Most people don’t go to the doctor to find out if cheesecake makes them fat, or if smoking is bad for them, or to be enlightened about swimming pool safety for toddlers, or to make new friends. They mostly go to a doctor because they are hurting in some way, or they don’t want to be hurting in the future. Your job is to diagnose and treat the immediate problem for the human being sitting across from you. Sometimes it takes lots of listening and talking and sometimes it takes chemical compounds and sometimes knives are required. It’s your job to figure out which one it is and administer it. And it’s your job to do it in a compassionate and personal way.
    Public health, health policy, education, public assistance and all those other things are somebody else’s job. If you like these things better, or if you think they are more important (and they very well may be in the long run), then by all means go do them.
    Medicine is for the sick, and will probably be so for many years to come (until all mysteries are solved), and medicine is not about “disease management” either. It’s about caring for people who happen to have a disease.

    • NPPCP

      I agree with you Margalit. Part of being a primary caregiver, whatever our stripe, also sometimes consists of letting people know they have no disease. Or making sure they DON’T have a disease and then leading them in the right direction from there. I treat so many people in my clinic by comforting them or doing nothing for them, or steering them in the right direction. Yes I use a scalpel or a medication. But there is a lot more to it than that. :)

  • May Wright

    “This woman clearly did not want nor need medicine; she just needed
    someone to talk to, someone to listen and just let her know she was
    being cared for.”

    So she needed a social worker or a counselor, not a medical doctor.

    • https://www.facebook.com/arobert6 Alice Robertson

      I have dealt with a social worker. You walk into a neurologist office and a social worker stands there while the doctor tells you they can’t help your child….your child will die. The social worker could hardly speak. It’s simply not that easy and the patient (or mom) leans heavily on the doctor at that time.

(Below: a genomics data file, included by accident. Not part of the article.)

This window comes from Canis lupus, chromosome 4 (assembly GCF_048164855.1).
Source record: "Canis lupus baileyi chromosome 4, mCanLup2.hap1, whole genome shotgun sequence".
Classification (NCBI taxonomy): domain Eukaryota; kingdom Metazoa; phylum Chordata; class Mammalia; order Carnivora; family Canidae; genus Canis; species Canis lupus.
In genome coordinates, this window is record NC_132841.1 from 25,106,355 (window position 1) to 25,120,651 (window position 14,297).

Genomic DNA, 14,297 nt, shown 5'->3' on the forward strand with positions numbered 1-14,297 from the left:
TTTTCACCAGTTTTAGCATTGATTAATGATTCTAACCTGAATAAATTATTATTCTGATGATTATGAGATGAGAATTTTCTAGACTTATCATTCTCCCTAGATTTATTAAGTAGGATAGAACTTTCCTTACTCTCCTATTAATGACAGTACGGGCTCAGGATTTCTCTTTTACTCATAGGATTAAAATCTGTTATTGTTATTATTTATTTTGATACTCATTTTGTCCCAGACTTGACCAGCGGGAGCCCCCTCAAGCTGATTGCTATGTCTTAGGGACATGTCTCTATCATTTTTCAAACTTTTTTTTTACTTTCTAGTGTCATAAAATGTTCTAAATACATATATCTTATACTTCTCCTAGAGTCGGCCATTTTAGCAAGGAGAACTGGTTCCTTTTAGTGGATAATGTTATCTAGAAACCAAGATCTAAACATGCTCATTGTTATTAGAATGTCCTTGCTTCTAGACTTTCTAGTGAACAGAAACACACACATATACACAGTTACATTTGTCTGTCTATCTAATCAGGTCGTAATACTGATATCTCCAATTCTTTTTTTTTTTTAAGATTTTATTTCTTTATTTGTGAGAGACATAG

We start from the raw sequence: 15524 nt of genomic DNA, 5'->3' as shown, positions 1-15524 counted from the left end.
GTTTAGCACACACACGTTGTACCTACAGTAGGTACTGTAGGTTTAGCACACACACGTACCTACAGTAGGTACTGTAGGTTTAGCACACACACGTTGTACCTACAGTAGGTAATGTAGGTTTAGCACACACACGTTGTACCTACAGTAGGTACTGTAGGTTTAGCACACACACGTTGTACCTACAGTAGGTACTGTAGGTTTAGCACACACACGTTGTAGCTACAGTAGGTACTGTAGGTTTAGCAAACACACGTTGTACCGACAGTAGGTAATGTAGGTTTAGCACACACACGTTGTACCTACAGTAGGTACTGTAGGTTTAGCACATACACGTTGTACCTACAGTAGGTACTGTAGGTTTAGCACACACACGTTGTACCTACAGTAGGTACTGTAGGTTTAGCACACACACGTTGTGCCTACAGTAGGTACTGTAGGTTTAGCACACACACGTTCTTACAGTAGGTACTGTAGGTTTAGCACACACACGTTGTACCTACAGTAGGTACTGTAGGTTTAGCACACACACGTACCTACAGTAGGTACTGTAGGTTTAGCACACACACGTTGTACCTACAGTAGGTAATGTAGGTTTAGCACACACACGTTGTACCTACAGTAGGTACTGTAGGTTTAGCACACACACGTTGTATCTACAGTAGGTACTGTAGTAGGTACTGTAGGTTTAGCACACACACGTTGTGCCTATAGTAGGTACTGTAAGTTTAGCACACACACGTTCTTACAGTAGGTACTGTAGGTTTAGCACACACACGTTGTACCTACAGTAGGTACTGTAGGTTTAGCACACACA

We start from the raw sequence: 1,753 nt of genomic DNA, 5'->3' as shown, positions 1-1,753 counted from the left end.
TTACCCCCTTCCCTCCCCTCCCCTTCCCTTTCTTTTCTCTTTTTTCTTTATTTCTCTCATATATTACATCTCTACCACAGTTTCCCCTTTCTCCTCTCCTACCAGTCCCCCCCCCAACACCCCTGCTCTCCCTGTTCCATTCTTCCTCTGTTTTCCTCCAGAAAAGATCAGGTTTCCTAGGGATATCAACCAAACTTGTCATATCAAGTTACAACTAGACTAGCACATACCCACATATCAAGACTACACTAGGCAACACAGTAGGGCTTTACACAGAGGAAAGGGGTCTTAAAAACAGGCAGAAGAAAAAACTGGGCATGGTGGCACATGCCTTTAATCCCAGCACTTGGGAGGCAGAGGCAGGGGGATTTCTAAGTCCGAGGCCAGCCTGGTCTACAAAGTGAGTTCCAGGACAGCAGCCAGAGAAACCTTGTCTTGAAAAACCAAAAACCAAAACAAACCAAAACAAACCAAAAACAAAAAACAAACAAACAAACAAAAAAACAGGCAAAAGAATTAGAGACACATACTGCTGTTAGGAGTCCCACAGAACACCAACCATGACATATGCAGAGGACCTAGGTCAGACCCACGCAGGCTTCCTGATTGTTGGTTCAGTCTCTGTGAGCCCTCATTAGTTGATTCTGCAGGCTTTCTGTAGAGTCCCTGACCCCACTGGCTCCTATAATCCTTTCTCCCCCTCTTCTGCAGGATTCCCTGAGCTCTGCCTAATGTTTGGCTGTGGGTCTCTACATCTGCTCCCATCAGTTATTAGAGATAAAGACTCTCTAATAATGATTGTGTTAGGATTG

• NPPCP

        Absolutely. There is a time for a social worker or other caregiver. But lots of patients don’t know WHEN that time is. We, as primary caregivers, are there to help them with that.

        • https://www.facebook.com/arobert6 Alice Robertson

          I don’t know about that….I hear your plea and we should give empathy if we expect it. But gosh I have had wonderful caring physicians who do provide it. I can’t post anything long here because I get moderated and the post hasn’t shown up. I will try to post my comments in snippets. I have had two children with cancer so I know doctors on a level I wish I didn’t, but I can say truly some of them really do exactly what this article is emphatically trying to say. I say a “Bravo!” to this author and really think you are right it’s a strong call but this is where May messed up because if a social worker can do it w/o medical expertise so can any human being.

      • Tiredoc

        There are some jobs that a human shouldn’t be allowed to receive training in. Social work is one of them. Comforting the bereft is a calling by God, and is not trainable. Most social workers in training I just want to shout in their face, “Why did you think you were suited for this?”

    • Suzi Q 38

      Why, are physicians “Dr. Spock. from Star Trek??”

      • Guest